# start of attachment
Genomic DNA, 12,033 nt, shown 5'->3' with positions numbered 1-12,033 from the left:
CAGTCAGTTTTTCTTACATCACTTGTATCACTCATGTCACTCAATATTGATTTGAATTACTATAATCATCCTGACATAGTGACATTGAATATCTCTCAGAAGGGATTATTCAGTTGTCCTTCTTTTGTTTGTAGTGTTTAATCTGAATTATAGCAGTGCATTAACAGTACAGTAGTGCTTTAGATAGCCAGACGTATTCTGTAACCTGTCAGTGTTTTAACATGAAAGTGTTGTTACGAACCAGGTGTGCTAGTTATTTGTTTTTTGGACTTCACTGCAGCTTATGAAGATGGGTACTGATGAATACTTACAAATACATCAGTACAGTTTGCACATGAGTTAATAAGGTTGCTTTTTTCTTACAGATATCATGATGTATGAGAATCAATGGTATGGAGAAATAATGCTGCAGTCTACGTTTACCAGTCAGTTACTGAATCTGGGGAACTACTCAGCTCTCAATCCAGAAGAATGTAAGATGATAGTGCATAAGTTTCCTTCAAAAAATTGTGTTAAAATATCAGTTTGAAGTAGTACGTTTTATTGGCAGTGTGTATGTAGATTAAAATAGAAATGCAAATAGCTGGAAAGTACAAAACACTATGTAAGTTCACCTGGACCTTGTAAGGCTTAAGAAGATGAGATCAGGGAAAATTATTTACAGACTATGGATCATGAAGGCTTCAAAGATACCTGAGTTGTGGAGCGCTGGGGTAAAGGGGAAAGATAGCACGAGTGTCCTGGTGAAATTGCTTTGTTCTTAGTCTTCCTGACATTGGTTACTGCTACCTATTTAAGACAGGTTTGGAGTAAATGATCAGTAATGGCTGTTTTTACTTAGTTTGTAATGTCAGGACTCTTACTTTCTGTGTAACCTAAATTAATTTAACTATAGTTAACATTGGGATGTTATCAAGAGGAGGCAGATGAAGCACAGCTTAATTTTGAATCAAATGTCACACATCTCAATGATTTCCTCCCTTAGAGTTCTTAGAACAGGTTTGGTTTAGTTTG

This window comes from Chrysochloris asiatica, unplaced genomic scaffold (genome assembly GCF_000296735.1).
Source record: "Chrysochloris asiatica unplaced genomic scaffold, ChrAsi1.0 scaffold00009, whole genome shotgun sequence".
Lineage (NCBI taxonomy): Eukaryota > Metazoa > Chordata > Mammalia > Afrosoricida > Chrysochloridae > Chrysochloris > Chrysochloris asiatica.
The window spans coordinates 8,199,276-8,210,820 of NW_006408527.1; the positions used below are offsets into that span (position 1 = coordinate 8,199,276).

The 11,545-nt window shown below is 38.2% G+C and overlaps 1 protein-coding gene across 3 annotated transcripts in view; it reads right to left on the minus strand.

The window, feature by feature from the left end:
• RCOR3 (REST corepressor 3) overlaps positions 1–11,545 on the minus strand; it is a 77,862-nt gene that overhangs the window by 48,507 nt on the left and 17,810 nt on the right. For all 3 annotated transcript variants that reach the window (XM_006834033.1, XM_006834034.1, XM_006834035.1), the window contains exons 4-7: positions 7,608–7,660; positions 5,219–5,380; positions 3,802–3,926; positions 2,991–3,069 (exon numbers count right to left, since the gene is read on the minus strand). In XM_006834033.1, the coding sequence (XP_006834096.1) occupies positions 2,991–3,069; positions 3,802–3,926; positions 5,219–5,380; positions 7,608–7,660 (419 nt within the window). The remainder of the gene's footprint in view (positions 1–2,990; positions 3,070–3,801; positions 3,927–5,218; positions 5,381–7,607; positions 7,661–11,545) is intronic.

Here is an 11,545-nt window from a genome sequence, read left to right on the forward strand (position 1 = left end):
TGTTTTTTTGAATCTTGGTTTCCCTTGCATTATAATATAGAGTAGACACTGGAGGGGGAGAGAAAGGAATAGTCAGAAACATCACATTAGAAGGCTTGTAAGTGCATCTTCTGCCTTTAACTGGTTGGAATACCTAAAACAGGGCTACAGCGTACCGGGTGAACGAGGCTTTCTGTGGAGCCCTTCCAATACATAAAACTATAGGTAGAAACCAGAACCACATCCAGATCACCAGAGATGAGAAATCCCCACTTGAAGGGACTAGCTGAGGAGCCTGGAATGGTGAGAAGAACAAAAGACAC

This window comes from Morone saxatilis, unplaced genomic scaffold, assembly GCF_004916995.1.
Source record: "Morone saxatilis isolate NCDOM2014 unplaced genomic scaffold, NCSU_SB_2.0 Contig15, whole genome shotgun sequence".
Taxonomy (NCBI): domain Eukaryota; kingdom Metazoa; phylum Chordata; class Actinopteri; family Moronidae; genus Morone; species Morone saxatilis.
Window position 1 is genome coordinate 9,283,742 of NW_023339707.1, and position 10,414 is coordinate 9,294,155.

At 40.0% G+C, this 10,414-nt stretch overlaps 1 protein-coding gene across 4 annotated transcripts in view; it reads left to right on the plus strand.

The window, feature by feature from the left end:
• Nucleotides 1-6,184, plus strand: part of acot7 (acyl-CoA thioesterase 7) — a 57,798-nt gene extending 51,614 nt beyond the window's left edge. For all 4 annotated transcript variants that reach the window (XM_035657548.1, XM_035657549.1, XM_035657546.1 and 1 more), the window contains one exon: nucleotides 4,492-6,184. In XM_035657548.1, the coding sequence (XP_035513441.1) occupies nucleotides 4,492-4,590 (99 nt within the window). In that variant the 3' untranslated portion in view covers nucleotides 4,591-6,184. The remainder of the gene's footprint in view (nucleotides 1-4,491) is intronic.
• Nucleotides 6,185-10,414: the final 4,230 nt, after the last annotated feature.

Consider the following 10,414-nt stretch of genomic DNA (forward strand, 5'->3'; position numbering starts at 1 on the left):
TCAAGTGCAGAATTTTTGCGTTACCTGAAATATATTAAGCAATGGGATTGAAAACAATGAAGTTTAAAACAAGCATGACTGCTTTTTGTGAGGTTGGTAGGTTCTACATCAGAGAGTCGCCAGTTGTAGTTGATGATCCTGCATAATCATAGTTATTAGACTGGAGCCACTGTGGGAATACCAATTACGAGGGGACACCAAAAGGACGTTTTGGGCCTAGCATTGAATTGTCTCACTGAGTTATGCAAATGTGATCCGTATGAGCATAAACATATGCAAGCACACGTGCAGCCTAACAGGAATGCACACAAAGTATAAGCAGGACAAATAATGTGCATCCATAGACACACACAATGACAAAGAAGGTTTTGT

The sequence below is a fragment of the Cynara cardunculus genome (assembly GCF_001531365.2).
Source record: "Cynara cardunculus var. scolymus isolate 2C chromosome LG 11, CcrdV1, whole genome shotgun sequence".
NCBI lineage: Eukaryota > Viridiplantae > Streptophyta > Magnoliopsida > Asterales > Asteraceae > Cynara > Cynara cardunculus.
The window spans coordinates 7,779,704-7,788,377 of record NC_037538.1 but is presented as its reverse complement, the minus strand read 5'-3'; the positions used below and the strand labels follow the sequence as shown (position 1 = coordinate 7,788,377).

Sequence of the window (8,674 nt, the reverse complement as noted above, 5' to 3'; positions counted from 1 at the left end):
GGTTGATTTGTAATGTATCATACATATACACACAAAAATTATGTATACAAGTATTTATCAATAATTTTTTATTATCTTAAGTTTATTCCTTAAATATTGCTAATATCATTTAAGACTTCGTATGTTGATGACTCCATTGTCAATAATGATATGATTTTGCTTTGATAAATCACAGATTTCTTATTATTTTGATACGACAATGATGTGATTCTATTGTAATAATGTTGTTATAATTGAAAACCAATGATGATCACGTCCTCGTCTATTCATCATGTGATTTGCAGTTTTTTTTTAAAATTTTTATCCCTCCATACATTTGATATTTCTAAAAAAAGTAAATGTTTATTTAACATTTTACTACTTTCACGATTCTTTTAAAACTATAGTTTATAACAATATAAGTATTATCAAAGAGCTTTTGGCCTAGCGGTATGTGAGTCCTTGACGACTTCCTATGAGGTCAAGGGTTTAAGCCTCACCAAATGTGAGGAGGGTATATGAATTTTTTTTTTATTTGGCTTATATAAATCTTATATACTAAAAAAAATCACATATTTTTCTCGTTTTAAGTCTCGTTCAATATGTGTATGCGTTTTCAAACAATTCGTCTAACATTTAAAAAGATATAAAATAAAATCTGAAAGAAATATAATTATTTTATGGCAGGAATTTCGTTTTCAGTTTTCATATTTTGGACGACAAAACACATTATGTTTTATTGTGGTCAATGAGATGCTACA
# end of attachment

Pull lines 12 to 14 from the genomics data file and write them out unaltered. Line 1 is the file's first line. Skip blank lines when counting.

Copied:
This window comes from Morone saxatilis, unplaced genomic scaffold, assembly GCF_004916995.1.
Source record: "Morone saxatilis isolate NCDOM2014 unplaced genomic scaffold, NCSU_SB_2.0 Contig15, whole genome shotgun sequence".
Taxonomy (NCBI): domain Eukaryota; kingdom Metazoa; phylum Chordata; class Actinopteri; family Moronidae; genus Morone; species Morone saxatilis.